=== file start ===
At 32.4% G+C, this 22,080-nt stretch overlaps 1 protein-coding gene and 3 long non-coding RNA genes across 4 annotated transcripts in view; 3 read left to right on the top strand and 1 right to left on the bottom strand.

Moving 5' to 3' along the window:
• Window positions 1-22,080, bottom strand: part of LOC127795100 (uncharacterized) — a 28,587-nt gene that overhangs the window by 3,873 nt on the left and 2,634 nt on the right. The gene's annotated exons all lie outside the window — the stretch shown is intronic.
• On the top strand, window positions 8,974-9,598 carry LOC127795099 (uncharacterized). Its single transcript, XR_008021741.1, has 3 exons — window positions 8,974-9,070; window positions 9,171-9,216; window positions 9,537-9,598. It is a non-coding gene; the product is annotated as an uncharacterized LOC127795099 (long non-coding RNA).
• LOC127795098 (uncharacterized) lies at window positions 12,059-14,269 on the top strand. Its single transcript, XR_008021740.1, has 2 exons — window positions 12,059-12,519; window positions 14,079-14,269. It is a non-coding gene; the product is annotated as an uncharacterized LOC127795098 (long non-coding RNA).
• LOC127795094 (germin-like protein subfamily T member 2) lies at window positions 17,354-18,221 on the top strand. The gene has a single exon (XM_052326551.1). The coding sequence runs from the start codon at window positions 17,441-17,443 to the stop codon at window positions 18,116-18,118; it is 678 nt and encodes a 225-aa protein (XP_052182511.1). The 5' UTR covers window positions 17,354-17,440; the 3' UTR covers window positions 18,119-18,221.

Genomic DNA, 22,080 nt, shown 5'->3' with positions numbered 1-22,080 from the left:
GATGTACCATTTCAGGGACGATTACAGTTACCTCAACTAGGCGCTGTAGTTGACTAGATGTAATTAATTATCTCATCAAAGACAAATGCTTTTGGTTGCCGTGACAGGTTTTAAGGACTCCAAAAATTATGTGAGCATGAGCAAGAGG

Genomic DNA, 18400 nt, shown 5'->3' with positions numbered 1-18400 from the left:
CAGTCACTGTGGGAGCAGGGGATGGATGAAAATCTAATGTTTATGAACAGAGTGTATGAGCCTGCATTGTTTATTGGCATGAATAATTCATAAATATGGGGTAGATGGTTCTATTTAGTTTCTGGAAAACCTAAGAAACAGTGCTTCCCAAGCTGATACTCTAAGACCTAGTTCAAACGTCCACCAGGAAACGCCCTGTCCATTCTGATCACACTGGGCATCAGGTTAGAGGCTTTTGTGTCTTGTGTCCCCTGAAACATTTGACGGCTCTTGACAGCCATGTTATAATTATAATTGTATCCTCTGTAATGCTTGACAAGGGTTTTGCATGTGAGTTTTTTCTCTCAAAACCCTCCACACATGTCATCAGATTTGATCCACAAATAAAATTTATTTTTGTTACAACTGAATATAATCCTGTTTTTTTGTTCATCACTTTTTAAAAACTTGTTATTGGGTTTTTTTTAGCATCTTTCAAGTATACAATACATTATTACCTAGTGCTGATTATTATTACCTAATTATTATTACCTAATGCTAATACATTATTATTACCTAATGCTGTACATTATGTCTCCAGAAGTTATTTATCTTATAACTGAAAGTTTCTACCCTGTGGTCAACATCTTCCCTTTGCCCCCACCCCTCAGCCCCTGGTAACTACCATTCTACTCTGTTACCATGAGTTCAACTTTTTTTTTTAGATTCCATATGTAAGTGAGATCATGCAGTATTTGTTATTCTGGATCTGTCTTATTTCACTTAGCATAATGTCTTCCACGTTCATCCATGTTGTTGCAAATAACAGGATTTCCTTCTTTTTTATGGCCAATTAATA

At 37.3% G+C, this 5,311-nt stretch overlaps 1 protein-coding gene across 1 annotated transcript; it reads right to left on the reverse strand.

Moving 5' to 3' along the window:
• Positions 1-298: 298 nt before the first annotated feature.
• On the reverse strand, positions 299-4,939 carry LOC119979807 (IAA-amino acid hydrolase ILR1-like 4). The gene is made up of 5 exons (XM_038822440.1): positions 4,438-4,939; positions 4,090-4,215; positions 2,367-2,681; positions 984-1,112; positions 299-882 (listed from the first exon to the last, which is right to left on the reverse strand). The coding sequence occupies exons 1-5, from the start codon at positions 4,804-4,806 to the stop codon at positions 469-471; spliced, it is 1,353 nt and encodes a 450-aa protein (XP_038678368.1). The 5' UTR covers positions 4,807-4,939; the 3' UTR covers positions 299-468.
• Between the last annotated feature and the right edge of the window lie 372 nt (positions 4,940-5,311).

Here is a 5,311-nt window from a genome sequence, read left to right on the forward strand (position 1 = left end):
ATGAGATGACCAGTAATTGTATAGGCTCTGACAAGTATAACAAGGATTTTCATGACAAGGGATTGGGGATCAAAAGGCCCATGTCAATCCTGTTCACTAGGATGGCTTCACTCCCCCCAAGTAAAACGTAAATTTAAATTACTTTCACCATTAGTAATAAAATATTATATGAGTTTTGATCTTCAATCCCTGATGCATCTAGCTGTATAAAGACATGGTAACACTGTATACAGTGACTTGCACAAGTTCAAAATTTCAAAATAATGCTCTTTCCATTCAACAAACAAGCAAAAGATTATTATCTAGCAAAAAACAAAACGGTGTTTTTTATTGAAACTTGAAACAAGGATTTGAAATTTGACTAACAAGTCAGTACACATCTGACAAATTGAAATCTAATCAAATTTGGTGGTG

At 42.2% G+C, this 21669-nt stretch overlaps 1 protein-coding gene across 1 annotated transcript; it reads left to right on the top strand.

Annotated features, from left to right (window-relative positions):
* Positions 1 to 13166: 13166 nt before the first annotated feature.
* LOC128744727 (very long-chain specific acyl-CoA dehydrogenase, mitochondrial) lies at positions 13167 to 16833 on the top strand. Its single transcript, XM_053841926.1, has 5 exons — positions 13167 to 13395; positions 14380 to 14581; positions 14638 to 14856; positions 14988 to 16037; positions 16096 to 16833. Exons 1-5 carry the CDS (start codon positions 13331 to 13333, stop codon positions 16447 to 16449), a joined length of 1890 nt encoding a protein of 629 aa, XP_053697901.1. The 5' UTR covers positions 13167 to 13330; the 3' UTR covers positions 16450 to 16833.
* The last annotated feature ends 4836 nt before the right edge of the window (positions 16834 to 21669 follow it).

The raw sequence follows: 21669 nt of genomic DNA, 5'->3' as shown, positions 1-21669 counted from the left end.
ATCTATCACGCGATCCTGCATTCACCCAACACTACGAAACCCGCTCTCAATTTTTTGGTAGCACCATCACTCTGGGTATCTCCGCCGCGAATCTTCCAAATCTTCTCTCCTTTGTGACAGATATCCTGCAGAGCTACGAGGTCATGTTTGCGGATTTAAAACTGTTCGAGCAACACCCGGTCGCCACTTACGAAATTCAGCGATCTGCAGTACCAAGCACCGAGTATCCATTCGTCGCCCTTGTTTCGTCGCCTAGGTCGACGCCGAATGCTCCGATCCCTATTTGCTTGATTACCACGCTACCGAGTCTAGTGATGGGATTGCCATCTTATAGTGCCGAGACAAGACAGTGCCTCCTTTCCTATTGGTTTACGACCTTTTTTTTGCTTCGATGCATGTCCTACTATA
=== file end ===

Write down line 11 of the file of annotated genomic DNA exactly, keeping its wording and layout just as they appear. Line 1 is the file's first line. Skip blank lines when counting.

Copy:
At 37.3% G+C, this 5,311-nt stretch overlaps 1 protein-coding gene across 1 annotated transcript; it reads right to left on the reverse strand.